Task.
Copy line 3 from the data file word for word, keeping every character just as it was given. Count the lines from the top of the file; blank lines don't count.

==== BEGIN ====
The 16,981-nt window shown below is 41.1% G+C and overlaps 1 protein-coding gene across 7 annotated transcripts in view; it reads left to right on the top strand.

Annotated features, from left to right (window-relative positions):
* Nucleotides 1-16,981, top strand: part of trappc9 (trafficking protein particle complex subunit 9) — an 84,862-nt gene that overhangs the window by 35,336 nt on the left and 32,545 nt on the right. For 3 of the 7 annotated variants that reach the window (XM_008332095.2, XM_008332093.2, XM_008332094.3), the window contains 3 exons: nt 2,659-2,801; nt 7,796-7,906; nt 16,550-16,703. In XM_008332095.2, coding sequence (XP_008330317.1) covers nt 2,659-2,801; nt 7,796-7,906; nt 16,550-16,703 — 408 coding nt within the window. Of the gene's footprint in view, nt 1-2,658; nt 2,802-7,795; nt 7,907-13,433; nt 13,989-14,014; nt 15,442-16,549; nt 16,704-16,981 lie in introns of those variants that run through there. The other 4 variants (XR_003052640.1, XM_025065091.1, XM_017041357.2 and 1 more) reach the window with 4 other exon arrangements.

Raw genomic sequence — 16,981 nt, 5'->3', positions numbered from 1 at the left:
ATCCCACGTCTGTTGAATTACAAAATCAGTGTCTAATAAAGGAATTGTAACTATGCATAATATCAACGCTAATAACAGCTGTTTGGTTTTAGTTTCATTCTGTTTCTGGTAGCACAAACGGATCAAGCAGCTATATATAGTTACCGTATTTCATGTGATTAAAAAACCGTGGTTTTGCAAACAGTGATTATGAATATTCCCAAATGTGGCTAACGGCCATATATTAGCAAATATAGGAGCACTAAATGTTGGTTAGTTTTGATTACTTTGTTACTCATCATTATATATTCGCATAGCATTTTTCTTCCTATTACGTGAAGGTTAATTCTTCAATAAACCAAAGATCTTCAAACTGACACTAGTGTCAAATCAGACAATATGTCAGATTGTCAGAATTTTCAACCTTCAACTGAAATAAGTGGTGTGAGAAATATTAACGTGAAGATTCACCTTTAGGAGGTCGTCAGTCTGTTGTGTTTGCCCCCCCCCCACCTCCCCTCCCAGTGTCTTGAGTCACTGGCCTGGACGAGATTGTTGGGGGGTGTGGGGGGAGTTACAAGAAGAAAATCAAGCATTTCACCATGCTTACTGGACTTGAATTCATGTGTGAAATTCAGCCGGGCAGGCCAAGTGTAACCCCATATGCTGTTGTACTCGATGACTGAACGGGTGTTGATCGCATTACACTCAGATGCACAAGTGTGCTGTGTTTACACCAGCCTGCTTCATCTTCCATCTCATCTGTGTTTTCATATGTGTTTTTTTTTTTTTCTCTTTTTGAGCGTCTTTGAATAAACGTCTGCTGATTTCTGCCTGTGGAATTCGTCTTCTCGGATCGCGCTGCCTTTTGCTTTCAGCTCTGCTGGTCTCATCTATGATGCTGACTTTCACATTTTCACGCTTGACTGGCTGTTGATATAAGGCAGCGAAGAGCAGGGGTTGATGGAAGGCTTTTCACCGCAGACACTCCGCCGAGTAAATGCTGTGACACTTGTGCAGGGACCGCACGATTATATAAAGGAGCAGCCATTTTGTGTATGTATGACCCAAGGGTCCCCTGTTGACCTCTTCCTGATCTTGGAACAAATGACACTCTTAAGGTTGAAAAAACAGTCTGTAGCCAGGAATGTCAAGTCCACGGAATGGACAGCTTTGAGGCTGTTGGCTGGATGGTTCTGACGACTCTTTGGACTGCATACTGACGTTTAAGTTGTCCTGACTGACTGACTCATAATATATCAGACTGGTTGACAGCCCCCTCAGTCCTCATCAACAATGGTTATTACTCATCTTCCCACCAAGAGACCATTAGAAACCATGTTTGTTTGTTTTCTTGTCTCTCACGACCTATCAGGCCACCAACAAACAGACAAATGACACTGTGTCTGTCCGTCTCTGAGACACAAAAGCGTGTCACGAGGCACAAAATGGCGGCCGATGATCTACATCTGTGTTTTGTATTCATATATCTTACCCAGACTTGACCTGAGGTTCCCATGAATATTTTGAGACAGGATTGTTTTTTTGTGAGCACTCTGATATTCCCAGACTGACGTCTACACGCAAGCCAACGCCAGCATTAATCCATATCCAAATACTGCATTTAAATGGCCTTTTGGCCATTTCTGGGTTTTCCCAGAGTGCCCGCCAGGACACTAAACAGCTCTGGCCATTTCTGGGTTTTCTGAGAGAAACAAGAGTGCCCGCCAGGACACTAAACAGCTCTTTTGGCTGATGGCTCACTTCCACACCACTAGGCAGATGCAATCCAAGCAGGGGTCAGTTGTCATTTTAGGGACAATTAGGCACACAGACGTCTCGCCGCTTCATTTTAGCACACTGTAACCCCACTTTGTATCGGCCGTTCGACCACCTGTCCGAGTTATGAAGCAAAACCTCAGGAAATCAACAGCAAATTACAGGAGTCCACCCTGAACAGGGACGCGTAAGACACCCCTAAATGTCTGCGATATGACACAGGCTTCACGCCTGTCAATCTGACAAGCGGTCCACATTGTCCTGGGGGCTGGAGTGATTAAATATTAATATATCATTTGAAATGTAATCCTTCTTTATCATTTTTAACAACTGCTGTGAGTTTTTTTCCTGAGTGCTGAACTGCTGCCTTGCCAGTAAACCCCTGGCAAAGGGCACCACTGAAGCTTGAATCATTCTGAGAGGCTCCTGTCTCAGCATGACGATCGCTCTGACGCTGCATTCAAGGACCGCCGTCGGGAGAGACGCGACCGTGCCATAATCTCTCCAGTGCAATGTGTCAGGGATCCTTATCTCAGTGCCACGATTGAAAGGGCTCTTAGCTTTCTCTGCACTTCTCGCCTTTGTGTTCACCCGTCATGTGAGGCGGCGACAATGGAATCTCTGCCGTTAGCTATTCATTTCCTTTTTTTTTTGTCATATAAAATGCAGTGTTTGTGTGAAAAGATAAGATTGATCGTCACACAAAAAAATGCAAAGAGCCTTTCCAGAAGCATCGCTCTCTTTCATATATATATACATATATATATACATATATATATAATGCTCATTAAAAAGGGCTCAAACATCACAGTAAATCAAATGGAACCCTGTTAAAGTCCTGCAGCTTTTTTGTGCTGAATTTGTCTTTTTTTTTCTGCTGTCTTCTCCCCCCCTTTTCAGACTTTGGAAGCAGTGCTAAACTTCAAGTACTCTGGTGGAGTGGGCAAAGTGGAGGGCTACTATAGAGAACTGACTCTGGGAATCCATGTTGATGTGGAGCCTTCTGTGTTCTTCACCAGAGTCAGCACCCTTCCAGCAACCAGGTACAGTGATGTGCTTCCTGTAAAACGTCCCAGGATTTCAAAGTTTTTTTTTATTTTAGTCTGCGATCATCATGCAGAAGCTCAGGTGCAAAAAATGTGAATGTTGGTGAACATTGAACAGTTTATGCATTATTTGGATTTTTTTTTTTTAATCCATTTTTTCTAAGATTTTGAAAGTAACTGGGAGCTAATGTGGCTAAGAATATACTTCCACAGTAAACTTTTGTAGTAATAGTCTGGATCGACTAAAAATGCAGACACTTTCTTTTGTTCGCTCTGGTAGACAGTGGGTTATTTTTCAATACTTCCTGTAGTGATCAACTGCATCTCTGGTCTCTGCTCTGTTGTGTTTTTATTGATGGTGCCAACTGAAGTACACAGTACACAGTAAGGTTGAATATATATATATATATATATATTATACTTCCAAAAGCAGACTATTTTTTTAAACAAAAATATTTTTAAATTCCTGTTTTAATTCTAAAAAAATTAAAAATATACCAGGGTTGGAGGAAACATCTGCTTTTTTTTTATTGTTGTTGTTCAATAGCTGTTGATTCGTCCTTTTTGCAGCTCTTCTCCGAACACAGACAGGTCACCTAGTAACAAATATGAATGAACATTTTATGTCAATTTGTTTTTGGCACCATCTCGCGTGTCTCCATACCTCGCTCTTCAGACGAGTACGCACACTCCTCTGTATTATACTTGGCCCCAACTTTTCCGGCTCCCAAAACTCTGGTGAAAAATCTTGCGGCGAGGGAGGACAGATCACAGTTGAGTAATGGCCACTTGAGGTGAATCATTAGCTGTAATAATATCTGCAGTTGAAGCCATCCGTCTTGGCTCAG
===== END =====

* Nucleotides 1-16,981, top strand: part of trappc9 (trafficking protein particle complex subunit 9) — an 84,862-nt gene that overhangs the window by 35,336 nt on the left and 32,545 nt on the right. For 3 of the 7 annotated variants that reach the window (XM_008332095.2, XM_008332093.2, XM_008332094.3), the window contains 3 exons: nt 2,659-2,801; nt 7,796-7,906; nt 16,550-16,703. In XM_008332095.2, coding sequence (XP_008330317.1) covers nt 2,659-2,801; nt 7,796-7,906; nt 16,550-16,703 — 408 coding nt within the window. Of the gene's footprint in view, nt 1-2,658; nt 2,802-7,795; nt 7,907-13,433; nt 13,989-14,014; nt 15,442-16,549; nt 16,704-16,981 lie in introns of those variants that run through there. The other 4 variants (XR_003052640.1, XM_025065091.1, XM_017041357.2 and 1 more) reach the window with 4 other exon arrangements.